Monthly Archives: April 2021

Being Free Now

When the same message arrives from two different women with pretty different world views within a few minutes of each other, it is meant to be shared, I think.

In her Sunday sermon shared via her subscriber newsletter, Lutheran pastor Nadia Bolz-Weber reminds us of Doubting Thomas who questioned the rebirth of Jesus until he saw where the nails had been driven into his hands. The story, Bolz-Weber says, isn’t about not doubting; instead it is about how Jesus reacted to the doubt. He did not judge or condemn Thomas. He showed him his hands and welcomed him as he was. Jesus doesn’t wait until we are perfect to love us.

Because notice that the text doesn’t say “and when they had repented of what complete asses they had been; and when they had perfected their faith and the purity of their doctrine; and when they had achieved the right condition of personal morality THEN they were worthy of receiving Jesus.”

Sebene Selassie practices Buddhism and is one of my favorite writers and meditation teachers. Her newsletter this week was titled We Are Free. She focuses on the present moment and reminds us that we are free. We are not getting free. We are free now.

She encourages us to take a hard look at the beliefs and structures we hold around all the facets of our lives. She and her husband rethought their living space and how beliefs about the functions of certain rooms were keeping them from really using the space for their own needs. She talked about getting off social media for a few weeks and postponing her newsletter, a decision that focused on her self care rather than the needs or expectations of others.

I really needed that. By that, I mean, the autonomous decision to take care of my damn self.

It is entirely up to me to remember this fundamental truth:  I am a grown-ass adult human, and I AM FREE.

Both women, coming from different belief systems and even world views, are preaching the same message. Stop waiting for perfection, for courage, for solutions. I’ll end with Sebene:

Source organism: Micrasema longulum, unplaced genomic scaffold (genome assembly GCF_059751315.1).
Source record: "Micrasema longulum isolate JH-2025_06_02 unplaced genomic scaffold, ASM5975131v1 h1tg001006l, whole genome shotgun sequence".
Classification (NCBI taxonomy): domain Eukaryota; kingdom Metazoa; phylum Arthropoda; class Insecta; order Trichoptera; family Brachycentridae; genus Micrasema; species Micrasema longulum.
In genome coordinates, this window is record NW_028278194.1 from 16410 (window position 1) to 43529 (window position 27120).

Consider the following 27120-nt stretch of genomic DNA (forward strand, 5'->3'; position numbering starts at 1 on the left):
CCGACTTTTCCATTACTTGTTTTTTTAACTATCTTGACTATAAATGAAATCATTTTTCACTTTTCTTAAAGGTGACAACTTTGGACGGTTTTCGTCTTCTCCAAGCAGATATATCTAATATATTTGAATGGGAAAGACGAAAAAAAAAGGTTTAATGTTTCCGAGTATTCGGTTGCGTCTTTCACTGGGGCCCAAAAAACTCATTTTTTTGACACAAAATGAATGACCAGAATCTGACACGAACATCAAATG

We will not get free once everything is resolved; we ARE free, right in this moment… And this one. If we allow ourselves to feel it.

PS I hope the colorful language these women use is not offensive. I have, as I have gotten older, also begun to get a little saltier so that may be why they both speak to me.

Laundry/Not Laundry

The Laundry Worker
Henri de Toulouse-Lautrec
From Wikiart

Renowned meditation teacher Sharon Salzberg offers a variety of techniques for practicing meditation that focuses on the breath. One of my favorites is a very simple, nonjudgmental approach: as you practice, you identify what is the breath and what is not. The latter covers the whole range of things that happen as you practice from random, quickly passing thoughts and distractions to long, winding stories and fantasies.

The most important moment in meditation practice according to Salzberg is when you recognize those distractions and gently, without judgment, bring your focus back to the breath. You can mark that moment by mentally noting “not breath.” That’s it. Then, as you settle your attention, you note “breath.”

Salzberg often comments that you may do this thousands of times and that’s okay. I can hear her voice saying, “That’s the practice.” And, I am proof that you do get more skillful. But, as with life itself there are times when you feel very skillful and times you don’t. The beauty of breath/not breath is that it does not carry judgment. You simply identify the distraction as not breath, and then come back to breath.

Another lesson I am learning about meditation is that it isn’t just about taking a break or getting some quiet time to breathe and release. Another goal is to shift your mind so you carry meditative and practices with you throughout your day. I have been playing with the breath/not breath technique in other areas such as doing the laundry. Chores like this, I have discovered, are fertile practice ground as their familiarity means our mind can go elsewhere and while that can be good as it part of the creative process–I’ve had many an inspiration while folding the towels–we can also find ourselves revisiting our failings, rehearsing how others have failed us, rehashing old wounds or worrying about new ones, letting our mind spin tales that pull us into darker less welcoming places.

When my mind starts doing its thing while I sort the socks, I use that sorting as the focus of my attention.  I recognize that I have been led astray and think “not laundry” and go back to the socks, noting “laundry.”

Dishes are another good chore. I am the primary dishwasher as we don’t have an appliance. I sometimes listen to the news or music, but lately I have been experimenting with focus: you guessed it, dishes/not dishes. Besides a good meditative rest, I think my dishes are cleaner.

I encourage you to give this a try, perhaps as a stand alone practice but also as a first step towards a more formal meditation practice. While I used to find laundry and dishes as necessary but somewhat boring practices, I now look forward to another opportunity to tweak my consciousness and practice mindfulness throughout the day.